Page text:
The biggest moments from the first episode of Australian Survivor.

There’s been a lot of hype around Survivor Australia’s relaunch.

From concerns about it being too similar to the failed Channel 9 spin-off back in 2002, to not being similar enough to its stratospherically popular American parent, the expectations on this castaway reality were always going to high.

And if episode one is anything to go by, the theme of season 2016 is already clear: it’s similar to both, but not too similar.

Channel 10’s selection of host, Jonathan LaPaglia is about as Jeff Probst with an Aussie accent as you can get.

The choice is comfortable. It’s familiar. And by choosing the brother of one of Australia’s most loved actors and injecting a sense of familiarity, it’s incredibly safe. He also looks confident in shorts, which helps.

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Australian Survivor host, Jonathan LaPaglia. Source: Australian Survivor / Channel 10.

Episode one begins with the types of long pans and dramatic music that could easily be confused for a David Attenborough documentary. Waves crashing on rocks, sun peaking through the clouds, crabs crawling along a beach, shots of a full moon.


The remote Samoan island of Upolu, where the castaways have been marooned, again, looks like an extreme version of a familiar place.

And to Survivor diehards it should look familiar, because two seasons of the American version of the show have previously been filmed there.

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Can you feel the drama brewing? Source: Australian Survivor / Channel 10

From here, we're lead to LaPaglia standing majestically on a rock and getting into the real reason we're all here - the game out outwitting, outplaying and outlasting everyone else for 55 days in a bid to win half a million dollars.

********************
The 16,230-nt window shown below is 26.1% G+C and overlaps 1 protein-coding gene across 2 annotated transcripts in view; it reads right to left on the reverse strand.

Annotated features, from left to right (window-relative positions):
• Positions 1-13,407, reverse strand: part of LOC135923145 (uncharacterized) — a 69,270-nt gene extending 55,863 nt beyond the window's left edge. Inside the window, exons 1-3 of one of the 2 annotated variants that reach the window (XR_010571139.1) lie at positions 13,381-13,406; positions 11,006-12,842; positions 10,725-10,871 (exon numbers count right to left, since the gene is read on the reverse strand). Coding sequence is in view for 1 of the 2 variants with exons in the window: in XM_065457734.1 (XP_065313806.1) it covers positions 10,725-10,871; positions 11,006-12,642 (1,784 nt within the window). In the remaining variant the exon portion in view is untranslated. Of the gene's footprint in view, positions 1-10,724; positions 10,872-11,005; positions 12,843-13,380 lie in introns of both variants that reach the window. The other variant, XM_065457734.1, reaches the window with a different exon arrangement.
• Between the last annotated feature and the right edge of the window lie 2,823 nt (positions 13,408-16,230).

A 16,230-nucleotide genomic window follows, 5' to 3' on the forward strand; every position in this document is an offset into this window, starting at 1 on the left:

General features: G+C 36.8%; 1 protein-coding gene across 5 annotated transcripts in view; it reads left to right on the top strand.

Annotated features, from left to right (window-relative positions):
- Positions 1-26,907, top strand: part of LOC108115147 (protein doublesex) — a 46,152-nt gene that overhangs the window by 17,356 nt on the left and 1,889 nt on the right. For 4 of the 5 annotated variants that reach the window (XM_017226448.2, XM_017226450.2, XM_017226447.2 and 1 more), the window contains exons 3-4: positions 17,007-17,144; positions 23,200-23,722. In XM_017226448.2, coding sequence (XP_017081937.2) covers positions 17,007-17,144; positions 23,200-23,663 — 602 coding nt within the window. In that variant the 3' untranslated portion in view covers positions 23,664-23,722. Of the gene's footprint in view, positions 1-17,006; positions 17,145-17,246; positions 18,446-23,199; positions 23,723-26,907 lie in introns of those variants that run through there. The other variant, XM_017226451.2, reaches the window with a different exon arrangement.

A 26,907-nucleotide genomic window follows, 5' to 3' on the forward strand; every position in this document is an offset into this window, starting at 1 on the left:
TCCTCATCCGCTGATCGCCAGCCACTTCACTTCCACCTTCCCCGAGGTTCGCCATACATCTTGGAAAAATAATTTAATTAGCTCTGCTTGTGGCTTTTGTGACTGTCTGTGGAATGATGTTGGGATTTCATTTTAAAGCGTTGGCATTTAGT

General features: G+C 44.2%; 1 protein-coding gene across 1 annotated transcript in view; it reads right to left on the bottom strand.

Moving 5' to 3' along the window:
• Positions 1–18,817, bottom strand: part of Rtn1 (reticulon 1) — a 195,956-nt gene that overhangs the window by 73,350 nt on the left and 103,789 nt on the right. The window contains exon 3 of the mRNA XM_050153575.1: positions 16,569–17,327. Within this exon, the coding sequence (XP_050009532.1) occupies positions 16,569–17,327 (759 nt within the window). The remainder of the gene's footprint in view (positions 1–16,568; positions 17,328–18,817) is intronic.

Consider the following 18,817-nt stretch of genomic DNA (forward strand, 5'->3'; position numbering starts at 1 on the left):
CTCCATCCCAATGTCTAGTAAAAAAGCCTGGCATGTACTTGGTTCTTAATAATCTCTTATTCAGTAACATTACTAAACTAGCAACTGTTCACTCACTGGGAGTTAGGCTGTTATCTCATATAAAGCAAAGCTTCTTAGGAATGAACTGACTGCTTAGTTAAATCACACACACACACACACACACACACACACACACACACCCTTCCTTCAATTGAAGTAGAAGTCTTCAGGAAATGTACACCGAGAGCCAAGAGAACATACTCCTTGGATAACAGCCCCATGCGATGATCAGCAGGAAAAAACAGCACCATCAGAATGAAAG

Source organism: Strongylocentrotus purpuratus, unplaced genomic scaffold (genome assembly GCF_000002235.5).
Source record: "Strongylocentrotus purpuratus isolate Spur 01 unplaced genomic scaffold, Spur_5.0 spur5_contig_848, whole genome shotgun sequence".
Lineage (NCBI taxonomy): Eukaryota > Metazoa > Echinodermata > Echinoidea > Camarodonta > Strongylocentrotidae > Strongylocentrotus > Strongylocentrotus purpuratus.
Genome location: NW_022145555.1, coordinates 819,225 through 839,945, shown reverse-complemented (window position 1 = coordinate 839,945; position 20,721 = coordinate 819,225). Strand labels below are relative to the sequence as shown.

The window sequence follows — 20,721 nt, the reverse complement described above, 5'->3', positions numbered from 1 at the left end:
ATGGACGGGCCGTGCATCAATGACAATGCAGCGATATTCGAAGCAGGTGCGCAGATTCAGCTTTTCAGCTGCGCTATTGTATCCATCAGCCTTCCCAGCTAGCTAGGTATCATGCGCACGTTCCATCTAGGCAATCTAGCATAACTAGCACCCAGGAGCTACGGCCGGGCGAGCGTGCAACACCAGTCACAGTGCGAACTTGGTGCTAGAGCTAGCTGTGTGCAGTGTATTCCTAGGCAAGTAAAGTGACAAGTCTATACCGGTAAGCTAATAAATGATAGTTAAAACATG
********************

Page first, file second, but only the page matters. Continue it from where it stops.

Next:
Wait, I'm sorry. What?

Traditionally, the rules of Survivor are 39 days for $1 million (USD, nonetheless) prize money.

But for some reason, this was the point at which the powers that be at Channel 10 were like, "Nah, let's make a point of difference." Competing for an extra 16 days for less than half the competition money? Sure. Why not?

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It's island time. Source: Australian Survivor / Channel 10

As shots of the castaways being brought onto the island emerge, one clear question comes to mind. Were these people carried off by producers in the middle of Friday night drinks? Call me old fashioned, but red blazers and Air Max 90s aren't exactly screaming practical in a remote location.

Mercifully, the classic American casting format has been followed to a tee.

There are the upstarts who go on and on about not being underestimated (Conner, Kristie, Rohan); the pack-sitters who are likely to go under the radar until later in the game and are the easiest to pick off when things get hairy at tribal council (Bianca, El, Matt); the sage competitors who are often the real dark horses (Lee, Peter, Kylie); the obvious threats (Nick, Sam); and, a couple of outspoken nan and pop types in their 50s or above (Sue and Des).

Throw in some broad Australian accents and the 24 castaways really begin to bring the series into its own.

Throw in some broad Australian accents and the 24 castaways really begin to bring the series into its own.


Aganoa tribe member Kat did not get the "dress for survival" memo. Source: Australian Survivor / Channel 10